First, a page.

Of course, we expected Shahabuddin was going to tell us how he convinced the man to accept his services to treat the horse, but he surprised us. His instincts were far more entrepreneurial and not as selfless as we anticipated. What he did in fact was offer to buy the horse, as is, on the spot. The man no doubt thought that this was indeed his lucky day. Here was a fool appearing out of nowhere and offering to pay cash for an animal on death’s doorstep. He quickly agreed to sell it for what Shahabuddin had offered.

Shahabuddin, in fact, had gotten the better of him. He led the horse home, treated it with antibiotics, offered it good quality feed, and soon restored it to full health. Then he used the horse as transportation to carry on his BVW activities well beyond the confines of his village, even visiting the encampments of nomadic herders at their summer pastures in the hills to market his veterinary services for the nomads’ large flocks of sheep and goats. Before long, he himself was training two assistants as BVWs to further expand his sphere of activity. He sold the horse, bought a motorcycle, and started to make regular trips back to Quetta to purchase drugs in bulk at better prices than he could get by resupplying through MCI at its health clinics in Afghanistan. He had quickly become a widely known, respected, and prosperous man, offering a needed and valuable service to livestock owners in Kandahar Province.

Shahabuddin’s story was an epiphany for me. It offered proof that sometimes the only thing holding a poor person back was a lack of opportunity—not laziness, not stupidity, not an absence of purpose or a flaw of character, not even war, but just a lack of opportunity. Shahabuddin had within him the spirit and determination to succeed. The training and equipment provided by our project was all that he needed to take off like a rocket. It was remarkably gratifying to be able to provide that opportunity, and I started to think of myself as not only as a veterinarian, but also as a development worker.

One of my responsibilities while at MCI was to coordinate our veterinary work with the veterinary activities of the United Nations Development Programme. As such, I met regularly with Dr. John Woodford, a British vet who was the program veterinarian for southwestern Afghanistan at the UNDP office in Quetta. UNDP provided funds to quite a few humanitarian aid agencies based in Quetta to conduct cross-border animal vaccination campaigns in Afghanistan.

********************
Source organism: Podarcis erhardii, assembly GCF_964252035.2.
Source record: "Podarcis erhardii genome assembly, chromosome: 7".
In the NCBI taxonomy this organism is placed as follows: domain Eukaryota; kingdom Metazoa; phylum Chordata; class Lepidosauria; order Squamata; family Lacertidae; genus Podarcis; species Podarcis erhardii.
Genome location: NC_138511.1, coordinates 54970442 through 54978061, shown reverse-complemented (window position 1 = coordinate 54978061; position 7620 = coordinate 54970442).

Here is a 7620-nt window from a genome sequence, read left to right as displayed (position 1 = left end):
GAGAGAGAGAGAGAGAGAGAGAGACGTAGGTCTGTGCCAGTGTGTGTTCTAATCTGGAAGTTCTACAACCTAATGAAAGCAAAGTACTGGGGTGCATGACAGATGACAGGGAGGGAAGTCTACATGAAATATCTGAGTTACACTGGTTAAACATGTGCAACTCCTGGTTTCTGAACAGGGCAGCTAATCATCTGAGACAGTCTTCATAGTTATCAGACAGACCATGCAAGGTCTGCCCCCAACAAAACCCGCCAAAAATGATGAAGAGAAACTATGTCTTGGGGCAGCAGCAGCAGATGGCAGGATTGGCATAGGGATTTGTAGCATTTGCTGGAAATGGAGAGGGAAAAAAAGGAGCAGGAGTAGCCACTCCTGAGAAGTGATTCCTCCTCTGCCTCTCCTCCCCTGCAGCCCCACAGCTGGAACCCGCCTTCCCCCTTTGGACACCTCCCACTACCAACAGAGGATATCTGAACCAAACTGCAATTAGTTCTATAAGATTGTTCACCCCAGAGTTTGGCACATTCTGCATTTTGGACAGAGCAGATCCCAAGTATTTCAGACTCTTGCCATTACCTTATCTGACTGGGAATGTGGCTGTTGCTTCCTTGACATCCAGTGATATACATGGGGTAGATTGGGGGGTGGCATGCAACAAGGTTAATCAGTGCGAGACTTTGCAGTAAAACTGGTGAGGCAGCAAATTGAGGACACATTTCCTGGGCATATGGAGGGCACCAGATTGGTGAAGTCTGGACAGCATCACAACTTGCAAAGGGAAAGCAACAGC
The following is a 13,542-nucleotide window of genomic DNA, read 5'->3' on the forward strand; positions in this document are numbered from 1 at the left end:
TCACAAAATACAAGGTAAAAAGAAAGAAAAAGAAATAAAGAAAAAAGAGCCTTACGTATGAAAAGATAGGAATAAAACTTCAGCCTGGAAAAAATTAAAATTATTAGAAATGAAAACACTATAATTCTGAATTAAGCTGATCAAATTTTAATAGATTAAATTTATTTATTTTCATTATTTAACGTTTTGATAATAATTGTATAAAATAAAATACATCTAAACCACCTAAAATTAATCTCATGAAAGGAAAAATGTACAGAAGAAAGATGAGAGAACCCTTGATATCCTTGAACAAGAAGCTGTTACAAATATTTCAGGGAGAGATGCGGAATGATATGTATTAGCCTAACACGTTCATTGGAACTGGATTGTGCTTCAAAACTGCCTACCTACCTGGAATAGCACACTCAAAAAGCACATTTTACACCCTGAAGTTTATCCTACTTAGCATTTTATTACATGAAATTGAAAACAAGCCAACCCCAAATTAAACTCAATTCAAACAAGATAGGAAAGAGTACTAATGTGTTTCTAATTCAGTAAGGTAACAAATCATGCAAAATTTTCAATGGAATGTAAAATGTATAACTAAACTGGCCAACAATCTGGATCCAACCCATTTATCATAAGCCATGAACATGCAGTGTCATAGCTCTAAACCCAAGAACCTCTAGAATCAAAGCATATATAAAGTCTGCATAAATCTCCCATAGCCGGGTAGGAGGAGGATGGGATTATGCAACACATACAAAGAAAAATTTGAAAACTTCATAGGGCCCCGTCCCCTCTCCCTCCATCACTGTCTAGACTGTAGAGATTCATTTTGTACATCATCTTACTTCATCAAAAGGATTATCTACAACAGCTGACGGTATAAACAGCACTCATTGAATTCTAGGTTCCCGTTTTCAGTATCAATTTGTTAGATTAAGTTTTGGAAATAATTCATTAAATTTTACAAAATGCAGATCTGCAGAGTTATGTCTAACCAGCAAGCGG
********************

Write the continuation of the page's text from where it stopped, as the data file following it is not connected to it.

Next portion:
UNDP also was engaged in a more far-reaching development effort to rebuild veterinary infrastructure in Afghanistan. Through UNDP contracts with nongovernmental organizations (NGOs) such as MCI, they were attempting to replace the old government veterinary clinics with private sector enterprises staffed by veterinarians, when available, or paraveterinarians, when not. The system would be structured on a hub and spoke model with the vet or paravet located at a facility in a provincial district center and a network of BVWs living and working in the villages beyond each district center. The BVWs would be under the supervision of the senior vet or paravet and would come to the district center to resupply medicines and vaccines and for advice and consultation.

John Woodford became a keen supporter of our BVW training approach. He arranged for other nongovernmental organizations working in the veterinary sector under UNDP contract to have their BVWs trained by MCI and also encouraged UNDP to adopt the MCI training program as its standard.

My assignment with MCI finished in January 1993, and I headed back to Boston. As it happened, John Woodford had given notice to UNDP that he would leave his job in July of that year and had recommended me to replace him. UNDP offered me the position, to start in August. Laurie was able to obtain a leave of absence from her job at Tufts and the veterinary school agreed to extend my leave of absence for another year as well, So, in August of 1993, with a signed one-year contract from UNDP in my pocket and Laurie by my side, we headed back to Quetta and new challenges.

One of the challenges for expanding UNDP’s private sector clinical veterinary program in southwest Afghanistan was the lack of trained personnel. NGOs complained that they could not